Forgot your password?  

Resources for students & teachers

William Still
This eBook from the Gutenberg Project consists of approximately 1,197 pages of information about The Underground Railroad.

SUNDRY ARRIVALS IN 1859.

SARAH ANN MILLS, Boonsborough; CAROLINE GASSWAY, Mt.  Airy; LEVIN HOLDEN,
Laurel; WILLIAM JAMES CONNER, with his wife, child, and four brothers;
JAMES LAZARUS, Delaware; RICHARD WILLIAMS, Richmond, Virginia; SYDNEY
HOPKINS and HENRY WHEELER, Havre de Grace.

Sarah Mills set out for freedom long before she reached womanhood; being about sixteen years of age.  She stated that she had been very cruelly treated, that she was owned by a man named Joseph O’Neil, “a tax collector and a very bad man.”  Under said O’Neil she had been required to chop wood, curry horses, work in the field like a man, and all one winter she had been compelled to go barefooted.  Three weeks before Sarah fled, her mistress was called away by death; nevertheless Sarah could not forget how badly she had been treated by her while living.  According to Sarah’s testimony the mistress was no better than her husband.  Sarah came from Boonsborough, near Hagerstown, Md., leaving her mother and other relatives in that neighborhood.

It was gratifying to know that such bond-women so early got beyond the control of slave-holders; yet girls of her age from having had no pains taken for their improvement, appealed loudly for more than common sympathy and humanity, but rarely ever found it; on the contrary, their paths were beset with great danger.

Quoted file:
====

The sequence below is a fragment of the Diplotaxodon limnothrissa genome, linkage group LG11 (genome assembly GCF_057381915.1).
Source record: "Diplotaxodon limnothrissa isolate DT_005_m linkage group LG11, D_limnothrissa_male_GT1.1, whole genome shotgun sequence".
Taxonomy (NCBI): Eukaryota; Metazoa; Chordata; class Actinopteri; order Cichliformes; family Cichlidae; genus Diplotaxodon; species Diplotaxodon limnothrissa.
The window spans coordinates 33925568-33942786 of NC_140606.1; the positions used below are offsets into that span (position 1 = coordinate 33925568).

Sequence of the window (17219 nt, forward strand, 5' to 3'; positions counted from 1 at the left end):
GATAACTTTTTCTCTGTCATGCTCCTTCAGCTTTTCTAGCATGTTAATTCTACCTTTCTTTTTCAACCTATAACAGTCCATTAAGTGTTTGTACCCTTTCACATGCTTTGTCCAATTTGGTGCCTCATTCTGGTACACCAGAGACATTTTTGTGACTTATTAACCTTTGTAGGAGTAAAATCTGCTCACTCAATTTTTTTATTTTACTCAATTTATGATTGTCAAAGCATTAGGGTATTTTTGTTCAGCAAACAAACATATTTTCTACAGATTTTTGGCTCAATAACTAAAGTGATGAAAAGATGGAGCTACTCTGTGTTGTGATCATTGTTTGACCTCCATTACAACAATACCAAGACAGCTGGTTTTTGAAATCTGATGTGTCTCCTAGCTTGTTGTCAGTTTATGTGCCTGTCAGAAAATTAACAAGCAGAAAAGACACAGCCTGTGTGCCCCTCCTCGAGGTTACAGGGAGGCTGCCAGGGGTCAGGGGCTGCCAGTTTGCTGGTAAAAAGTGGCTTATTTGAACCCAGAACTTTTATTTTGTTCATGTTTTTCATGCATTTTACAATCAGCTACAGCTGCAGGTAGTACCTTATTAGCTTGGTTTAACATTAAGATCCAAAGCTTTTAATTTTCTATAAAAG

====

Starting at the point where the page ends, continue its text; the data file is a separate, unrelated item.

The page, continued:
Caroline Gassway, after being held to service by Summersett Walters, until she had reached her twenty-seventh year, was forced, by hard treatment and the love of freedom, to make an effort for deliverance.  Her appearance at once indicated, although she was just out of the prison-house, that she possessed more than an ordinary share of courage, and that she had had a keen insight into the system under which she had been oppressed.  She was of a dark chestnut color, well-formed, with a large and high forehead, indicative of intellect.  She had much to say of the ways and practices of slave-holders; of the wrongs of the system.  She dwelt especially upon her own situation as a slave, and the character of her master; she told not only of his ill treatment of her, but described his physical appearance as well.  “He was a spare-made man, with a red head and quick temper:  he would go off in a flurry like a flash of powder, and would behave shamefully towards the slaves when in these fits of passion.”  His wife, however, Caroline confessed was of a different temper, and was a pretty good kind of a woman.  If he had been anything like his wife in disposition, most likely Caroline would have remained in bondage.  Fortunately, Caroline was a single woman.  She left her mother.

Follow Us on Facebook